I started my fly fishing career like many others, chasing cold water fish like trout. Naturally, my interest in fly fishing created a desire to tie flies. In the early years, all of my fly tying revolved around patterns for trout and salmon. I have been chasing panfish with a fly rod from the beginning with store bought poppers and bugs, but I never tied flies specifically for panfish. All of my panfish flies came from the “bluegill cup”. The bluegill cup was an old coffee mug that resided on my tying desk. In the beginning to was not called the bluegill cup. At first, it was just a holding tank for my rejects. As I was learning to tie flies, a lot of my work was not up to par. If I created a fly with wings that were too long or tails that were too short into the cup it went. Maybe I forgot to add ribbing to a nymph or could not the married quill wing on a wet fly just right; these flies would go into the cup as well. My thought was when the cup was full; I would sit down with a razor blade and cut these flies apart and salvage the hooks. It did not take long to fill that first cup as I made a lot of mistakes in those days! As I sat there, razor in hand, ready to begin slicing materials off of hook shanks a thought popped into my head. I can probably use some of these flies for panfish. As we all know, no self-respecting brown trout will take a Hendrickson emerger who’s crinkled Antron tail was too short. But the scrappy little bluegill does not concern himself with such trivial matters. Off to work I went, I sorted everything in the cup and flies I thought would work well for panfish were put in a fly box and what was left behind fell victim to the knife. I did this for quite some time; my trout rejects seemed to work just fine on panfish. Soon I had multiple fly boxes full of my not quite ready for prime time flies.
Over time my skills as a fly tier developed, and it took longer and longer to fill that cup. Also, I began to explore other areas of fly tying. First, it was salt water patterns, and when I caught that first largemouth bass on a clouser designed for stripers, I dove head first into the warm water realm. Flies for bass, pike, shad and carp were flying off my vice, but I still did not tie flies specifically for panfish. At some point in time that changed and I finally began creating patterns specifically designed for my favorite fish. Some will make the argument that you don’t need to put all that work into a fly for panfish. The flies that came out of the bluegill cup support those claims. The truth is, I enjoy tying flies for bluegill and other panfish as much as I do for trout or bass or bluefish for that matter! I feel it does make a difference especially when you are targeting larger fish. Bluegills are no different than any other gamefish. The big ones get big because they do things differently. I don't like to use the term "smarter" when describing fish, but trophy fish react with their environment in a way that smaller fish do not. I have found that the flies I tie specifically for panfish catch larger fish.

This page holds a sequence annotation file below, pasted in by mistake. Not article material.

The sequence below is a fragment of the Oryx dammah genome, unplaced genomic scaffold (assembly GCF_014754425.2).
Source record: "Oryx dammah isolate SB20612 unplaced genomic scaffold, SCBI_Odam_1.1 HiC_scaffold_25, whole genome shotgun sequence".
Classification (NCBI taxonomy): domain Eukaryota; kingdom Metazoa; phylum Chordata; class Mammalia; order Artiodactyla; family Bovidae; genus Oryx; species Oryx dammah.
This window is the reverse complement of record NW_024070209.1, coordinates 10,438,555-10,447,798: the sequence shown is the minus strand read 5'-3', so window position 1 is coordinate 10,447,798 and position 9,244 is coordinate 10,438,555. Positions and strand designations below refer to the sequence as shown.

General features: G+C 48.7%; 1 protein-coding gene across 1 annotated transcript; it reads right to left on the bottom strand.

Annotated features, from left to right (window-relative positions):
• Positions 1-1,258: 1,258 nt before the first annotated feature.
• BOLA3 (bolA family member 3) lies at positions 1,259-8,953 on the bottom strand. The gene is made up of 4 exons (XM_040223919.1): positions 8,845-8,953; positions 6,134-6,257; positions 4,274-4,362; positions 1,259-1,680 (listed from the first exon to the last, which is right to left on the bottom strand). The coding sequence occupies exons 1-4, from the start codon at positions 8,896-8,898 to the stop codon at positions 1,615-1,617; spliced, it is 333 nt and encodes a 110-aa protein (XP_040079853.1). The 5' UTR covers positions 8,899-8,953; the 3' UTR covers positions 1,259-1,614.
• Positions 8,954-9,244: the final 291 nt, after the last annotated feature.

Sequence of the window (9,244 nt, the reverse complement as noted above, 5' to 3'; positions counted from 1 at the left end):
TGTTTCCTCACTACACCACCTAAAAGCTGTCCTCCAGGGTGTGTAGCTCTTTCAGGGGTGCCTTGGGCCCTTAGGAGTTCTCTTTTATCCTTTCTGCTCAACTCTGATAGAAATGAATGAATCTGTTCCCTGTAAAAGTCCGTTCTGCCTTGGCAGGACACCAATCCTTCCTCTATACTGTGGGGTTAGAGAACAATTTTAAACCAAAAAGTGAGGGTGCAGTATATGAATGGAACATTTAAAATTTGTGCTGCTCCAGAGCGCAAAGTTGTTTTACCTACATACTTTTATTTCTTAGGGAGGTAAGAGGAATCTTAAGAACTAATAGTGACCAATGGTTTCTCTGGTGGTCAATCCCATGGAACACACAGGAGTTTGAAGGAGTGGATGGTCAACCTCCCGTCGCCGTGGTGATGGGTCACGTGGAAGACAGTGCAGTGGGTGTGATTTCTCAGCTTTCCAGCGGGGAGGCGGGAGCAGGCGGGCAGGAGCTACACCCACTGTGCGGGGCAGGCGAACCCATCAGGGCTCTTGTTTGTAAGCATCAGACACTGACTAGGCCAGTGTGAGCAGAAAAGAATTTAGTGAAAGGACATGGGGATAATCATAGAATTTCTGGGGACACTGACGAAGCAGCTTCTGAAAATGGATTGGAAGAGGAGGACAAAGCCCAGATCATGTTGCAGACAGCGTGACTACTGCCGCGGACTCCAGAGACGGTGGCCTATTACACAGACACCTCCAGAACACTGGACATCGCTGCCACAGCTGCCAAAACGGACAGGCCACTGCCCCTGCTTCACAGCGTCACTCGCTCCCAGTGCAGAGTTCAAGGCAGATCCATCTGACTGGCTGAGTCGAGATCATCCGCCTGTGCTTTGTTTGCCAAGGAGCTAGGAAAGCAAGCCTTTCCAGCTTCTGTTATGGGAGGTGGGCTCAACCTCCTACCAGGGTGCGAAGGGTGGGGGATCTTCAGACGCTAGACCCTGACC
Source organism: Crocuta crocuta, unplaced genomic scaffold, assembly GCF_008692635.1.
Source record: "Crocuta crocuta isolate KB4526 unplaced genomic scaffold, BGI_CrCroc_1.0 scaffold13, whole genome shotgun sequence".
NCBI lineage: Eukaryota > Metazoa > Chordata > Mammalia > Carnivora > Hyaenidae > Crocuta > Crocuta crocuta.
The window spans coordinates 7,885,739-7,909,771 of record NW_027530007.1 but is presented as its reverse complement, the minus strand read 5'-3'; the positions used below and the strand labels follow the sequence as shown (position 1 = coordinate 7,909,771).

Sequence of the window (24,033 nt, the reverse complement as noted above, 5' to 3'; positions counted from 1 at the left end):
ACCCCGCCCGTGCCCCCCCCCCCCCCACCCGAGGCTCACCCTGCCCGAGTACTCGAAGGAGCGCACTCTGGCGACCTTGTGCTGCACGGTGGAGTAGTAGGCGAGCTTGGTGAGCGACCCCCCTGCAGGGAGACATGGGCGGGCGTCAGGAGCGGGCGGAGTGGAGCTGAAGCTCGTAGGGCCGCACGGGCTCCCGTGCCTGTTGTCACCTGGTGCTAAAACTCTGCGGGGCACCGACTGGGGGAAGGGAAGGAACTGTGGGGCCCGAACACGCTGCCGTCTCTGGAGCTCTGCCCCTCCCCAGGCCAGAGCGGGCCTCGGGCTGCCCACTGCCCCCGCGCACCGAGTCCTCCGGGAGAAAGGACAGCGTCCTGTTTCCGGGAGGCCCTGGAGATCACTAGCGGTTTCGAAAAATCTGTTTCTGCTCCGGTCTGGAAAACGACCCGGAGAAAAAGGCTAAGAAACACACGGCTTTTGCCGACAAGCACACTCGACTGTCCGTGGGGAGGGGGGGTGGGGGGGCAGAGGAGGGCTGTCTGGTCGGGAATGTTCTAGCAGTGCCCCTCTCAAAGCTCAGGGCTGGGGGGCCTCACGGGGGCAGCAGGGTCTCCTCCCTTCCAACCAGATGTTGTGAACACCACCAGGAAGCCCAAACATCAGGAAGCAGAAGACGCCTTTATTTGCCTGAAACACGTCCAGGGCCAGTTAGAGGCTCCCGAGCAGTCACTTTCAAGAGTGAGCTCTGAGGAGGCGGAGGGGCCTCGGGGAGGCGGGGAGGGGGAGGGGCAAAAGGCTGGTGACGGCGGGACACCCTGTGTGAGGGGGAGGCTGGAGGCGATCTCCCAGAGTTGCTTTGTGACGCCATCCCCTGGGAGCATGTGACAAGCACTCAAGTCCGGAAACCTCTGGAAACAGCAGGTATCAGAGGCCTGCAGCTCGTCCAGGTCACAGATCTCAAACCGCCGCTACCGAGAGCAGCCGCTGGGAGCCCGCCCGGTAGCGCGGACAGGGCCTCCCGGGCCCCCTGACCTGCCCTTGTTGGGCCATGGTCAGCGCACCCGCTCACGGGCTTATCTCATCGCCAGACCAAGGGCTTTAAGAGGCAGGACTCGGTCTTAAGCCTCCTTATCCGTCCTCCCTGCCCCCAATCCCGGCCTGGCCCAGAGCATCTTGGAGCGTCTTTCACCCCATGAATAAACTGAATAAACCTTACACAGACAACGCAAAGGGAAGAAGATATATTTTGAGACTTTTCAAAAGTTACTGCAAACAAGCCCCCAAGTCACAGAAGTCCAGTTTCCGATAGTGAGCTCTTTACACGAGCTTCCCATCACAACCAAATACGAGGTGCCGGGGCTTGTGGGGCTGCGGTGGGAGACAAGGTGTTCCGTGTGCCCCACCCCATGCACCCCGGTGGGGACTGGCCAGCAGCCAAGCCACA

My original bluegill cup met an untimely demise about a year ago. During a rather aggressive spring cleaning of the fly tying area, it was knocked to the floor and shattered. I miss that old coffee mug. It resided on a number of different tying desks, in four different homes spanning over thirty years. My current "bluegill glass" just doesn't have the same character but it serves the same purpose.
My son is learning to tie flies now, and like me, he is a perfectionist. Sitting on his desk is a bluegill cup of his own. I am embarrassed to say that his rejects look a hell of a lot better than mine ever did! These days I still add my rejects (yes they still happen) to my bluegill cup, but they no longer end up in a fly box. They all go under the knife. Panfish deserve flies tied just for them!